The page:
Page 14 - Rice Genomics and Genetics

Basic HTML Version

Rice Genomics and Genetics 2013, Vol. 4, No. 4, 14-27
using traditional seed technology practices.
7. Genetic variability: Genetic variability for
regeneration via somatic embryogenesis has been
documented. Genetic control of regeneration capacity
is largely additive and highly heritable.
8. Coating material may limit synthetic seed
production: The coating materials may also limit
success of synthetic seed technology. The hydrated
capsules are more difficult to store because of the
requirement of embryo respiration. A second problem
is that capsules dry out quickly unless kept in a humid
environment or coated with a hydrophobic membrane.
Calcium alginate capsules are also difficult to handle,
because they are very wet and tend to stick together
slightly. In addition, calcium alginate capsules lose
water rapidly and dry down to a hard pellet within a
few hours when exposed to the ambient atmosphere.
The coating material should be non-damaging to the
embryo, mild enough to protocol the embryo and
allow germination and be sufficiently durable for
rough handling during manufacture,
transportation and planting.
8 Conclusion
The synthetic seed production technology is
constrained due to several major problems, which
hinder its commercialization. The first requirement for
the practical application of synthetic seed technology
is large-scale production of high quality
micropropagules, which is at present a limiting factor.
The second limiting factor is the survival and
germination of the encapsulated somatic embryos are
low. Poor germination of synthetic seeds may be due
to lack of nutrient and/or oxygen supply, microbial
infection and mechanical damage of the embryo. The
conversion of desiccated somatic embryos to plantlets
is low. The desiccation process, which damages the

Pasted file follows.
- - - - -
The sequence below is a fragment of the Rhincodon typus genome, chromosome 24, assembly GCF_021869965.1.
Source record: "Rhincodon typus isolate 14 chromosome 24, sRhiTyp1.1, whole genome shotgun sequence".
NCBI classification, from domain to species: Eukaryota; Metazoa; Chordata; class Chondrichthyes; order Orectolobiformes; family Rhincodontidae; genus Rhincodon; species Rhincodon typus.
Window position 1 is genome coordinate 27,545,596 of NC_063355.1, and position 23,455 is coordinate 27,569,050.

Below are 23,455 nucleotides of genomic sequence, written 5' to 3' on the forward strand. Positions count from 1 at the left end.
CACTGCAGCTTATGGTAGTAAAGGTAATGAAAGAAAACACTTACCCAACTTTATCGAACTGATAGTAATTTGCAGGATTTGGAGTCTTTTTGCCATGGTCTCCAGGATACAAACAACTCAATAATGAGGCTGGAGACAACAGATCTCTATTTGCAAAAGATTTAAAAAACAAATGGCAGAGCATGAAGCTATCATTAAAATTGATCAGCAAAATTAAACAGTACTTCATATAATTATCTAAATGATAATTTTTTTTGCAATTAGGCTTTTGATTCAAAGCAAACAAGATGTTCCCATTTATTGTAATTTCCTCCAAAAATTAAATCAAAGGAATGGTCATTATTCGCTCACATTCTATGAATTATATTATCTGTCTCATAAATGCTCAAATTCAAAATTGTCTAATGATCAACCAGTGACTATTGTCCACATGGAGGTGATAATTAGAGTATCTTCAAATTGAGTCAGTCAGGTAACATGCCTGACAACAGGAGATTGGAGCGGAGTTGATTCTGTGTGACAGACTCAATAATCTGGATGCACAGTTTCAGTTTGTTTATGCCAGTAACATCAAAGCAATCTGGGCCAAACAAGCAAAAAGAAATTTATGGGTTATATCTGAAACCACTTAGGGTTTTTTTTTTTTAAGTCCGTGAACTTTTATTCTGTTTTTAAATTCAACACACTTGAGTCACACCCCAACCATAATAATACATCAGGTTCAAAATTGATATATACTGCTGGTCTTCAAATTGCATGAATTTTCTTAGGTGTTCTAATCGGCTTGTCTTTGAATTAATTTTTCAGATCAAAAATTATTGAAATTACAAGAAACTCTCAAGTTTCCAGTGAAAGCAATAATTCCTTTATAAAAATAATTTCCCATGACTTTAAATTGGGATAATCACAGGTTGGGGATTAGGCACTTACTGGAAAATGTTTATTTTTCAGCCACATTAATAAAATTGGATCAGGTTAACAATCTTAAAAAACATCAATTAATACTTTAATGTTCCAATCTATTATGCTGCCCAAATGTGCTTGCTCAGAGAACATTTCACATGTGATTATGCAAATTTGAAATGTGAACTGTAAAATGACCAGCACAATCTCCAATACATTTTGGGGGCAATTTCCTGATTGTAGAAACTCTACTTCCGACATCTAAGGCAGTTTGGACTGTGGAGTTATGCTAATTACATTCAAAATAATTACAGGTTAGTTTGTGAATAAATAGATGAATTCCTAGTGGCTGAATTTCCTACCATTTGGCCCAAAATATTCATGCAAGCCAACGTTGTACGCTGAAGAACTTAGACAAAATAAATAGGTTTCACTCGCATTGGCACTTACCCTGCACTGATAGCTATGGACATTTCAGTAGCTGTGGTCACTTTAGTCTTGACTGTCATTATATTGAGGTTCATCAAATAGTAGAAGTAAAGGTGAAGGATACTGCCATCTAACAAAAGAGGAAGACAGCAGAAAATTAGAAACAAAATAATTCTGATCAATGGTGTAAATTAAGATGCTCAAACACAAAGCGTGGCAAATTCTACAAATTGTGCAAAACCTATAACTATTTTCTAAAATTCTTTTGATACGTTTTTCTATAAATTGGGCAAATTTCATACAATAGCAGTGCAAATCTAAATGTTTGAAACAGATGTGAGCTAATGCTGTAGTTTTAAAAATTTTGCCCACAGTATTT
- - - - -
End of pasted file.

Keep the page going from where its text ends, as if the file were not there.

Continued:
embryos, and other problems associated with
desiccated synthetic seeds need regulation. Third
major obstacle in synthetic seed technology is
reduction in viability on storage. Most of the research
efforts reflect on short-term storage only. Further
research is needed for prolong maintenance viability
somatic embryos. Either hydrated calcium alginate
based or desiccated polyoxyethylene glycol based
artificial seeds might be used, but it is likely that some
degree of drying before cryopresevation would be
beneficial. Occurrence of somaclonal variation in
tissue culture is another aspect to be considered which
recommending the use of synthetic seeds for clonal
propagation. In nutshell, somatic seed remains a poor
analog of natural seed in terms of viability, handling
and storage. More basic comparative biochemical and
physiological research is needed to understand the
differences in response between zygotic and somatic
seed, so as to determine whether or not somatic
embryo is behaving like recalcitrant seed and/or like
an isolated zygotic embryo in vitro. Synthetic seed
technology provides a rich analog of natural seed in
terms of clonal propagation, handling in national and
international exchange of seeds for genetic
improvement and germplasm conservation.
Author contributions
The first author developed the concept, guided the
second author for collection of referenced articles and
both have contribution in compilation and correction
of this review article in the present shape. Both
authors read and approved the final manuscript.
Ahmed H., and Talukdar M.C., 2005, In vitro propagation and
artificial seed production of Arundina bambusiflolia, J.
Ornamental Hort New-Series., 8(4): 281-283
Alijera., M.S., Zapata D., Khush G.S., and Datta S.K., 1995,
Utilization of anther culture as a breeding tool in rice
improvement, In: Current issues in plant molecular and
cellular biology, M. Terzi et al. (eds.), Kluwer Academic
Publishers, The Netherlands., pp: 137-142
Anandarajah K., and McKersie B.D., 1990, Manipulating the
desiccation tolerance and vigour of dry somatic embryos
of Medicago sativa L. with sucrose, heat shock and
abscisic acid, Plant Cell Rep., 9: 451-455
Antonietta G.M., Emanuele P., and Alvaro S., 1998, Effects of
encapsulation on Citrus reticulata Blanco somatic embryo
conversion, Plant Cell Tiss. Org. Cult., 55(3): 235-237
Ara H., Jaiswal U., and Jaiswal V.S., 1999, Germination and
plantlet regeneration from encapsulated somatic embryos
of mango (Mangifera indica L.), Plant Cell Rep., 19: